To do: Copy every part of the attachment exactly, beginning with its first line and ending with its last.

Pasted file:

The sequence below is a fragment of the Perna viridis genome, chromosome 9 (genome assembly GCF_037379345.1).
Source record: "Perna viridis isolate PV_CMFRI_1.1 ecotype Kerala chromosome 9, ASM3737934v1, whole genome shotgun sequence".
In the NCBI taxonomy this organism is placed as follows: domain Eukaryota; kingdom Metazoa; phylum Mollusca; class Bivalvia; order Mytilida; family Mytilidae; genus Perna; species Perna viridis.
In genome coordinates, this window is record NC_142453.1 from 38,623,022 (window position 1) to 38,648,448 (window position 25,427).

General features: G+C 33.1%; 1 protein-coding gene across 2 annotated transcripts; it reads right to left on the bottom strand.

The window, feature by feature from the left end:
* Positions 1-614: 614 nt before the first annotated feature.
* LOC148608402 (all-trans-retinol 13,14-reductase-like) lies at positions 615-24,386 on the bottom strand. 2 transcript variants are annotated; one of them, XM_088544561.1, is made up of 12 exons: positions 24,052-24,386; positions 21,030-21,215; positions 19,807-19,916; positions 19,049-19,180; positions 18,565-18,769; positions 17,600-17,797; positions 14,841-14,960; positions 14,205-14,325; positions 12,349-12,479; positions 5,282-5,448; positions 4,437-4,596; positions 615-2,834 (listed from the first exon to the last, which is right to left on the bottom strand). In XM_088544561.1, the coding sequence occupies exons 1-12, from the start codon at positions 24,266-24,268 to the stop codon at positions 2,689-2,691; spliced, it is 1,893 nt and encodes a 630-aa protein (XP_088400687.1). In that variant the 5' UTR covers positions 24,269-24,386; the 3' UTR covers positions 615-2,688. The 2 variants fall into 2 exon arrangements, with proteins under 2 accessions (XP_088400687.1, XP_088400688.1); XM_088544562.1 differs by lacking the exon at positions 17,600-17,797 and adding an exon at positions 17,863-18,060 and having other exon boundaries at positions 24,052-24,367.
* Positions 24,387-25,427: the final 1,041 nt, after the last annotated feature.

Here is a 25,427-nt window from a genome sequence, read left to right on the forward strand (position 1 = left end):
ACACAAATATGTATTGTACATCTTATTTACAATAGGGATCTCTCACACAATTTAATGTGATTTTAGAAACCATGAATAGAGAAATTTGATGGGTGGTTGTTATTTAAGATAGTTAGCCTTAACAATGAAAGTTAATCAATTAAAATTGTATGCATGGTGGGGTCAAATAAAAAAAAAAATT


The sequence below is a fragment of the Perna viridis genome, chromosome 9 (genome assembly GCF_037379345.1).
Source record: "Perna viridis isolate PV_CMFRI_1.1 ecotype Kerala chromosome 9, ASM3737934v1, whole genome shotgun sequence".
In the NCBI taxonomy this organism is placed as follows: domain Eukaryota; kingdom Metazoa; phylum Mollusca; class Bivalvia; order Mytilida; family Mytilidae; genus Perna; species Perna viridis.
In genome coordinates, this window is record NC_142453.1 from 38,623,022 (window position 1) to 38,648,448 (window position 25,427).

General features: G+C 33.1%; 1 protein-coding gene across 2 annotated transcripts; it reads right to left on the bottom strand.

The window, feature by feature from the left end:
* Positions 1-614: 614 nt before the first annotated feature.
* LOC148608402 (all-trans-retinol 13,14-reductase-like) lies at positions 615-24,386 on the bottom strand. 2 transcript variants are annotated; one of them, XM_088544561.1, is made up of 12 exons: positions 24,052-24,386; positions 21,030-21,215; positions 19,807-19,916; positions 19,049-19,180; positions 18,565-18,769; positions 17,600-17,797; positions 14,841-14,960; positions 14,205-14,325; positions 12,349-12,479; positions 5,282-5,448; positions 4,437-4,596; positions 615-2,834 (listed from the first exon to the last, which is right to left on the bottom strand). In XM_088544561.1, the coding sequence occupies exons 1-12, from the start codon at positions 24,266-24,268 to the stop codon at positions 2,689-2,691; spliced, it is 1,893 nt and encodes a 630-aa protein (XP_088400687.1). In that variant the 5' UTR covers positions 24,269-24,386; the 3' UTR covers positions 615-2,688. The 2 variants fall into 2 exon arrangements, with proteins under 2 accessions (XP_088400687.1, XP_088400688.1); XM_088544562.1 differs by lacking the exon at positions 17,600-17,797 and adding an exon at positions 17,863-18,060 and having other exon boundaries at positions 24,052-24,367.
* Positions 24,387-25,427: the final 1,041 nt, after the last annotated feature.

Here is a 25,427-nt window from a genome sequence, read left to right on the forward strand (position 1 = left end):
ACACAAATATGTATTGTACATCTTATTTACAATAGGGATCTCTCACACAATTTAATGTGATTTTAGAAACCATGAATAGAGAAATTTGATGGGTGGTTGTTATTTAAGATAGTTAGCCTTAACAATGAAAGTTAATCAATTAAAATTGTATGCATGGTGGGGTCAAATAAAAAAAAAAATT